A variety of brain infections lead to lesions of neuronal tissue. These lesions represent diverse mechanisms as pathogens operate with individual strategies. Encephalitis is most frequently caused by viruses but could also be elicited by bacteria. Rabies, polio, and herpes viruses infect neurons, however, some other viruses attack primarily glial cell types [104]. In some infections, TGF-βs protect against collateral damages caused by the immune system, however, they may promote immune evasion and chronic infections in other cases [141].

Borna disease is a virus-induced, immune-mediated encephalomyelitis based on a delayed-type hypersensitivity reaction. Infection with borna disease virus increased the expression of TGF-β in the brain of rats. An up-regulation of TGF-β expression was found in the brain, while the expressions of signal receptors for TGF-β1 were also increased suggesting that members of the TGF-β family are involved in neuronal disorders induced by borna disease virus infection [142]. The severity of clinical symptoms after intracerebral infection of rats with Borna disease virus was reduced after treatment with TGF-β as continuous intraperitoneal injection. The inhibition of the disease was paralleled by a significant reduction of the inflammatory reaction in the brain [143].

For other viruses, TGF-βs could actually contribute to the infections. Rabies virus causes a non-lytic infection of neurons leading to a fatal myeloencephalitis in mammals including humans. Rabies virus avoids induced neuron cell death. In contrast, T cells that migrate into the infected nervous system are killed by apoptosis and inflammation of the infected nervous system is limited [144]. The examination of brain tissue from patients with cytomegalovirus encephalitis showed co-localization of cytomegalovirus inclusions and TGF-β in cells that contained astrocyte-specific glial filaments. In an ex vivo murine model of cytomegalovirus-infected astrocytes, the inoculated cells increased the amounts of infectious cytomegalovirus in parallel with increasing levels of TGF-β mRNA and peptide. Astrocyte release of cytomegalovirus declined in the presence of antibody to TGF-β and increased substantially after the addition of exogenous TGF-β suggesting that cytomegalovirus infection of astrocytes induces the production of TGF-β, which in turn enhances productive cytomegalovirus expression [145]. Progressive multifocal leukoencephalopathy is a fatal demyelinating disease of the CNS. JC virus (JCV), a human neurotropic polyomavirus, is the etiologic infectious agent of this disease. High levels of TGF-β1 and Smads 3 and 4 were detected in JCV-infected oligodendrocytes, which augment the transcription of the JCV promoter in glial cells [146].

Infection by human immunodeficiency virus type 1 (HIV-1) is often complicated with a high incidence of neurologic disorders. By attacking immune cells, HIV-1 infections have special usage of TGF-βs. It is believed that HIV-1, in addition to infecting both macrophage and microglial cells, may also influence the expression of several strategic genes of uninfected neighboring or latently infected brain cells. The HIV-1 Tat protein was demonstrated to increase the expression of TGF-β1 and possibly also its receptor [147149]. In the cerebrospinal fluid of patients with HIV-1 infection, TGF-β1 level was also significantly elevated [150]. Tat is a transcription transactivator produced by HIV-1 at the early phase of infection and plays a critical role in the expression and replication of the viral genome. This 86 amino acid protein, which can be secreted from the infected cells, has the ability to enter uninfected cells and exert its activity upon the responsive genes. In addition to the HIV-1 promoter, Tat has the capacity to induce transcription of a variety of cellular genes including TGF-βs [148]. In particular, the expression of TGF-β1 in ameboid microglia may play a role in HIV-1 neuropathogenesis [151]. In turn, TGF-β1 may control HIV-1 expression in the brain and astrocytosis, the two hallmarks of brain in AIDS patients [152]. In later stages of HIV-1 infection as microglial cells deteriorate, HIV-RNA is in inverse proportion to TGF-β1. Furthermore, in patients with severe AIDS-dementia, TGF-β1 is undetectable [153].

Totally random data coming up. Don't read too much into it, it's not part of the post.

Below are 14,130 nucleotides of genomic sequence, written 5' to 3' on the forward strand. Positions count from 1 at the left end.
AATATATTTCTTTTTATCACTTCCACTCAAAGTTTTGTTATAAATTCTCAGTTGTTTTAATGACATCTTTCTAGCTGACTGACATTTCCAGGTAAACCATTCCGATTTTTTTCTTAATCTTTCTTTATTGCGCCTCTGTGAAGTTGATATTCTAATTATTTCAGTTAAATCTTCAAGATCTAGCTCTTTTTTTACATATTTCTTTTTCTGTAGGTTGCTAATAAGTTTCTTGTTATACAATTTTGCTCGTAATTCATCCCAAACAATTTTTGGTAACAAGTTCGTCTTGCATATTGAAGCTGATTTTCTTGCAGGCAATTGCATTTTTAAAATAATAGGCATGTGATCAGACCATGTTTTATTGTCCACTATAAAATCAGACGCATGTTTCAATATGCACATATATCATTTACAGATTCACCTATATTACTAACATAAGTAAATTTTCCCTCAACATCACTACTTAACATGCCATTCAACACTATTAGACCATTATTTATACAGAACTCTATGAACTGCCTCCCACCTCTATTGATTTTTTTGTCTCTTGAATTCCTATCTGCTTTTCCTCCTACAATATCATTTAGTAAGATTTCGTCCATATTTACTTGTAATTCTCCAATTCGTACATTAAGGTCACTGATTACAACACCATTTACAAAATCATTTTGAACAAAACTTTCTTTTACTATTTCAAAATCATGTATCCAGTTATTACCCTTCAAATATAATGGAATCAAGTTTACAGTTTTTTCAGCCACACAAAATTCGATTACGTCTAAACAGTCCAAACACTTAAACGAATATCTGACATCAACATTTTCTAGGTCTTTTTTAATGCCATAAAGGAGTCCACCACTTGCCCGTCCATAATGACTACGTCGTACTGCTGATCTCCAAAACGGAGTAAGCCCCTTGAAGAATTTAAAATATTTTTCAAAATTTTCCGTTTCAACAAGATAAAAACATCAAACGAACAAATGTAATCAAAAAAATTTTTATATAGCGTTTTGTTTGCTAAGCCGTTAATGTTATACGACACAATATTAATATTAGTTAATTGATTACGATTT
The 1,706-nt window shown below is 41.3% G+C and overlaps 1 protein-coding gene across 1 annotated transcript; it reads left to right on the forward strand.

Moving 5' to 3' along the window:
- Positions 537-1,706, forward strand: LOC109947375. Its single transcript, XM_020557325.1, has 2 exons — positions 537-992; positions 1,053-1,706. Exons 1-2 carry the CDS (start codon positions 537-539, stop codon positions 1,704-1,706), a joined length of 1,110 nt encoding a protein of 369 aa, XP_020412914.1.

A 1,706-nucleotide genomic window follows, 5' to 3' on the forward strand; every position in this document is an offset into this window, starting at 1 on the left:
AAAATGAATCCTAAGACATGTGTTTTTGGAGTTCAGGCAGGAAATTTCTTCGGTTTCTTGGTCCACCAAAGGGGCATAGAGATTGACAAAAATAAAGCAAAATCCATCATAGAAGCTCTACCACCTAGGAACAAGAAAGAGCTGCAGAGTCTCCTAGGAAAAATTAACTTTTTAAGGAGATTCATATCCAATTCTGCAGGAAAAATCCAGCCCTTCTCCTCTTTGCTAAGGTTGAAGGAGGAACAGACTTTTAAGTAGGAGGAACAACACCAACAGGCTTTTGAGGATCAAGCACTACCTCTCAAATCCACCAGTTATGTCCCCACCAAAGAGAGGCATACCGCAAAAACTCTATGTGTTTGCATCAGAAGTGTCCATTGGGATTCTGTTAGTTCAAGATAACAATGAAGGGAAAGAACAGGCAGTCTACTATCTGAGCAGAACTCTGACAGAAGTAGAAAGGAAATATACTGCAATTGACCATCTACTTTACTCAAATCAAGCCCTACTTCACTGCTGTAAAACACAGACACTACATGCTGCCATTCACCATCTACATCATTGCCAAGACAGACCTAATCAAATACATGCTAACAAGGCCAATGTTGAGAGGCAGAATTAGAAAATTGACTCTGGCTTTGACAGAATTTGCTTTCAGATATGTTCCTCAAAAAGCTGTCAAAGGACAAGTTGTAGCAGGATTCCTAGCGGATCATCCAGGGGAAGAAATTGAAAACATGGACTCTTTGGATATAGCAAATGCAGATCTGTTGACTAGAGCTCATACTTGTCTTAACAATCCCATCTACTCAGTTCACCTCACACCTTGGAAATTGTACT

Bacterial infections may also lead to increased TGF-β levels. In the cerebrospinal fluid of patients with bacterial meningitis, a high level of TGF-β1 mRNA was detectable in the cell populations [154]. Although peripheral infections may also lead to increased TGF-β levels in the brain e.g., associated with fever [155], its brain origin has also been proved: injection of bacterial lipopolysaccharide in the right dorsal hippocampus to mimic cerebral bacterial infection resulted in an increase in TGF-β1 expression 24 h after the injection [67]. TGF-β was suggested to prevent the microvascular changes associated with brain edema formation in bacterial meningitis, a major intracranial complication leading to brain damage based on its effect to interfere with bacterially induced tumor necrosis factor alpha production, oxygen radical formation and the adhesiveness of granulocytes to endothelial cells [156]. There are, however, some contradictory data available on the role of TGF-β in edema formation. In mice with Streptococcus pneumoniae-induced meningitis, a deletion of TGF-β receptor II on leukocytes was found to prevent meningitis-induced vasculitis [157].

8. The Role of TGF-βs in Brain Tumors

High-grade gliomas are the most common primary tumors in the central nervous system (CNS) in adults. Since TGF-β is intimately involved in the regulation of several processes characteristic of human malignant glioma including excessive proliferation, infiltrative growth, angiogenesis and suppression of anti-tumor immune surveillance, TGF-β promises to become a novel target for the experimental therapy of human malignant glioma [158].

8.1. Proliferative Actions of TGF-βs in Brain Tumors